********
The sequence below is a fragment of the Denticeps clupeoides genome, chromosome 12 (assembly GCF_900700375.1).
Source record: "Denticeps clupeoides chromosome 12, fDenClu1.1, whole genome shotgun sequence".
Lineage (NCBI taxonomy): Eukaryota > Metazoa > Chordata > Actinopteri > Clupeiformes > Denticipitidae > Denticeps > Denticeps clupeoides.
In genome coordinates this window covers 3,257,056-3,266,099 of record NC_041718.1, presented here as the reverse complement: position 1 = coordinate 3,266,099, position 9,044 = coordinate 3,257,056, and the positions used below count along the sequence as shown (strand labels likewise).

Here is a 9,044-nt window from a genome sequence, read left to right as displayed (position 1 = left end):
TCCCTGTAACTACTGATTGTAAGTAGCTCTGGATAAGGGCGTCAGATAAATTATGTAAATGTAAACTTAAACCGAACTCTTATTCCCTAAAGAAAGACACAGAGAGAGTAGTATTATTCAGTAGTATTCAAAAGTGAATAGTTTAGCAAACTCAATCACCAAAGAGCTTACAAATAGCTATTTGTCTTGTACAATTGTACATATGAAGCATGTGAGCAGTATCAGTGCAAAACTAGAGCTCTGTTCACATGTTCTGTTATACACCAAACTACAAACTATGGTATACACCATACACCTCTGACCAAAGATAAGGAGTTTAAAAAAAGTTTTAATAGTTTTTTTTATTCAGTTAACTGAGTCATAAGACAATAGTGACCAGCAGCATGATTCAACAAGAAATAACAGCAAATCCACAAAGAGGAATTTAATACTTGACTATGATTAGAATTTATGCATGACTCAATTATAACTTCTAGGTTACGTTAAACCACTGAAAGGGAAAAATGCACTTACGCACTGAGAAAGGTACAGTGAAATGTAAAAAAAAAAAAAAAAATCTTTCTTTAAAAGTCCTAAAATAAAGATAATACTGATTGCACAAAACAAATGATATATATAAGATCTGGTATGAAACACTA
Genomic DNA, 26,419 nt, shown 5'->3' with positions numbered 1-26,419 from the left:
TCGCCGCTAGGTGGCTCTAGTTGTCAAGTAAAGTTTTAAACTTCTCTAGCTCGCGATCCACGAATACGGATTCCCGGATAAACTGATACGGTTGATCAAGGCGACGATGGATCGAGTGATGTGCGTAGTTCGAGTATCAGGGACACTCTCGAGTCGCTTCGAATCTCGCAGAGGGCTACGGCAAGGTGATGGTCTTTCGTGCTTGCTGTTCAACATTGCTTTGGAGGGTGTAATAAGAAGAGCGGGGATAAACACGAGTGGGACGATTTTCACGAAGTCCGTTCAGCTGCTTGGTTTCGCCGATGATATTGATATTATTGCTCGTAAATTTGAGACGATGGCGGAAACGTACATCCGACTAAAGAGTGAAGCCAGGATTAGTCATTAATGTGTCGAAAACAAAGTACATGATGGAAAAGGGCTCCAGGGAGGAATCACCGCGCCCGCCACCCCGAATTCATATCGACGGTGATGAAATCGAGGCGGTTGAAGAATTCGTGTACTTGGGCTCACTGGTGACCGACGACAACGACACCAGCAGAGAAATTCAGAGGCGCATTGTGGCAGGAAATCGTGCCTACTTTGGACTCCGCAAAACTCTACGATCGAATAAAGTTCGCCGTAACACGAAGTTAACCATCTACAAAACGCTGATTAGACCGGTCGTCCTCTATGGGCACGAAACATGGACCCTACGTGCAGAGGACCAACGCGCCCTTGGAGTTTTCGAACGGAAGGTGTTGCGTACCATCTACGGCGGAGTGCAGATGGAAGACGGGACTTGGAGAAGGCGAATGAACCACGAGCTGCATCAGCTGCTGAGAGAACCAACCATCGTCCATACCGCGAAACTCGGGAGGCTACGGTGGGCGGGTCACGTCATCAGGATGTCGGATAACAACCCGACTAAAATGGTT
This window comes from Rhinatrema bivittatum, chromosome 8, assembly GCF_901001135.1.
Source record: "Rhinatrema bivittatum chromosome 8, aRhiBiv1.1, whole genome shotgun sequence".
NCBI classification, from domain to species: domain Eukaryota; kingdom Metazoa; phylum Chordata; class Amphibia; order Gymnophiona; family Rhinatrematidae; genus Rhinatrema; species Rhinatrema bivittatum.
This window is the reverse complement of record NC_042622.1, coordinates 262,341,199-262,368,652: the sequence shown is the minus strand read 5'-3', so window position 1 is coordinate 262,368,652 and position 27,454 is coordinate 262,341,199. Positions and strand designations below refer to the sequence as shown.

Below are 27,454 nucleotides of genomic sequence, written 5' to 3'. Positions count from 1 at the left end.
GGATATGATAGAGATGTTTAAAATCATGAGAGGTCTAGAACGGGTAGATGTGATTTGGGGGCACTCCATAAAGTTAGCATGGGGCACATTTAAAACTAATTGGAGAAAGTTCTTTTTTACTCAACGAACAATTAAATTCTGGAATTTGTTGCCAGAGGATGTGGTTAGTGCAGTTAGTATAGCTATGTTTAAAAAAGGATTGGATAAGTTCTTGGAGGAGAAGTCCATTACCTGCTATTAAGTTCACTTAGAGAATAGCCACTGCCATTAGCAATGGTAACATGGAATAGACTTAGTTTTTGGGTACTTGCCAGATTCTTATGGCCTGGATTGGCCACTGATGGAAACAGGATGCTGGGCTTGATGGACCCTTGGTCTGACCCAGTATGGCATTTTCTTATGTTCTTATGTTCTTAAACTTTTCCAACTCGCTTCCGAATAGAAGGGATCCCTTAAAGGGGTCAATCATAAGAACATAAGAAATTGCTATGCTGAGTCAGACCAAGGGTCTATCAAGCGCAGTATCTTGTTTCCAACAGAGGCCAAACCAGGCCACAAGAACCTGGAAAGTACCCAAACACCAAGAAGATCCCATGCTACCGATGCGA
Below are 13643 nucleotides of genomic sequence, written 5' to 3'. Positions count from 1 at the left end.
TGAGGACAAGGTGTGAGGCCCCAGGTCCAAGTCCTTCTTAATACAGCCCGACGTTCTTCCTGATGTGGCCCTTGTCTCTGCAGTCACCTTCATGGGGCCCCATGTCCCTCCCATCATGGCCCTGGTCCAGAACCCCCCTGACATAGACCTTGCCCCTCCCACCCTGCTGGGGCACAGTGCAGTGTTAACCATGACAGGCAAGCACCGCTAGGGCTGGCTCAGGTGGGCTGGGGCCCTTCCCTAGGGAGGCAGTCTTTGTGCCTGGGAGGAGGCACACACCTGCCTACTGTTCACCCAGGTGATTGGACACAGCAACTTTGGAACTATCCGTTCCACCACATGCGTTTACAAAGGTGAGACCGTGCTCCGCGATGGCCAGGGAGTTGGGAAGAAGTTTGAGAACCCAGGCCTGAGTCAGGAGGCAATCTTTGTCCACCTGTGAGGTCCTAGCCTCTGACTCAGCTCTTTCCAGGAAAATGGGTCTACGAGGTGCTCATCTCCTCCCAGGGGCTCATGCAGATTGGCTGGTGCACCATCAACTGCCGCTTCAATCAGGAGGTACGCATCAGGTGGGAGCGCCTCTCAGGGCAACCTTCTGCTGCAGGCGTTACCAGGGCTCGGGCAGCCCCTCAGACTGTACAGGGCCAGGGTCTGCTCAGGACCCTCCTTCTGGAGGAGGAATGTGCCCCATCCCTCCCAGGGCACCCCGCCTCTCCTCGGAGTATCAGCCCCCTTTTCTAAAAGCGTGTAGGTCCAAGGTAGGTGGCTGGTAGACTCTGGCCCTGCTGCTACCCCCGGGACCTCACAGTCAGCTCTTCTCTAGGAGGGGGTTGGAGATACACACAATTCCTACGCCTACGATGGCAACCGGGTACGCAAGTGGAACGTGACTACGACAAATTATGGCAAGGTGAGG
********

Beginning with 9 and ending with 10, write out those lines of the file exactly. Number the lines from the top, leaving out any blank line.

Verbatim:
This window comes from Rhinatrema bivittatum, chromosome 8, assembly GCF_901001135.1.
Source record: "Rhinatrema bivittatum chromosome 8, aRhiBiv1.1, whole genome shotgun sequence".